I’ve been wondering the same thing. I was about to go out and by the Babymoov and then I saw Mothercare took it off their website. I was actually going to buy it tomorrow! I’m thinking of buying a Sleepyhead instead, as she’ll be going straight into her cot rather than a Moses basket due to the room we have. I’d really only use that Sleepyhead when she’s napping in the living room with me, but who knows if I’d need to run to the toilet while she’s sleeping.

ForgetAboutSleep Fri 06-Oct-17 16:21:53

I'm interested about this new(?) statement about Sleepyhead being approved for supervised use only... obviously if the adult is asleep it isn't really supervised. I'm sure it was sold to us as the only nest that was suitable for overnight sleeping. Very confused now and we were about to buy the Grande this weekend!

ForgetAboutSleep Fri 06-Oct-17 16:23:13

Sorry England that sounds like I'm getting at you about the 'new' statement - I'm not, I've seen it a lot recently and wondering where its come from all of a sudden.

BriechonCheese Fri 06-Oct-17 16:32:33

Really interested in this. My DSis has asked for one for her baby on the way and something about them made me feel off.
Had they previously not included the statement about supervised use?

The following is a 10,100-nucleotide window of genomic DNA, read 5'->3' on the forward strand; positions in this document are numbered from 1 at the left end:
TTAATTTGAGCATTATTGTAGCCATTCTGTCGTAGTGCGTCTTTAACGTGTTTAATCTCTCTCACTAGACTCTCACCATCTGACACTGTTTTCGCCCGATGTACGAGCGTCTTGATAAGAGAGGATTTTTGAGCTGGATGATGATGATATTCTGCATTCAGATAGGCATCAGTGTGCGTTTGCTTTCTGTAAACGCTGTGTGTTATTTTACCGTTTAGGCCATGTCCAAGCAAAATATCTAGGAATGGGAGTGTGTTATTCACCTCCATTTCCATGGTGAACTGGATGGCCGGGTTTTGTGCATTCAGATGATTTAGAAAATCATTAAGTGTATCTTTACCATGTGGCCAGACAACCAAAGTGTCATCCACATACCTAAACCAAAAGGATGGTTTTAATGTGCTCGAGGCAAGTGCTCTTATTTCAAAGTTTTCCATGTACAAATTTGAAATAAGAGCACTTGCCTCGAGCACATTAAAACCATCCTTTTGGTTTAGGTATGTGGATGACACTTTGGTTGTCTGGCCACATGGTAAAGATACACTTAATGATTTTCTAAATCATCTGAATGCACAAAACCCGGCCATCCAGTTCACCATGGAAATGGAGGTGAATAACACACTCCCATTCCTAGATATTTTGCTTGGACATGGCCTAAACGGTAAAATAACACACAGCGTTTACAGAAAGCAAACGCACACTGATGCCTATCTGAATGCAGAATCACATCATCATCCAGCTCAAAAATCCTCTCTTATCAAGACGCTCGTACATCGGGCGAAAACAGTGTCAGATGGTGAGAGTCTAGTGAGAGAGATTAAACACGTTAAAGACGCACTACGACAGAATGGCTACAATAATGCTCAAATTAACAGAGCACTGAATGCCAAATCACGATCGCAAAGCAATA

ForgetAboutSleep Fri 06-Oct-17 16:38:58

Yet their website says 'cosleeping, crib transition and bed transition' which wouldn't all be supervised confused

paia Fri 06-Oct-17 16:43:56

Hmm. I have used the sleepyhead for 6 month old DC from birth and it's been fab. Can't see myself stopping using it now, though probably won't buy the grande - but only down to cost.

Littlecaf Fri 06-Oct-17 16:50:47

The safe sleeping guidance from the Lullaby Trust recommends a clear cot, so no bumpers, etc. I've always took this to mean no sleep positioners, sleepyheads, poddle pods etc. as well as traditional bumpers or pillows etc.

TammySwansonTwo Fri 06-Oct-17 18:14:23

I would absolutely get rid of it personally.

Have you seen how they market it in America? Same product, different name and they make it clear it's not to be used in a cot, or as a cosleeper. In a cot the risk is higher as babies have managed to roll off devices and get stuck between the bars and the cushion and suffocated. And we must remember that suffocation and SIDS aren't the same thing so that's even a separate concern.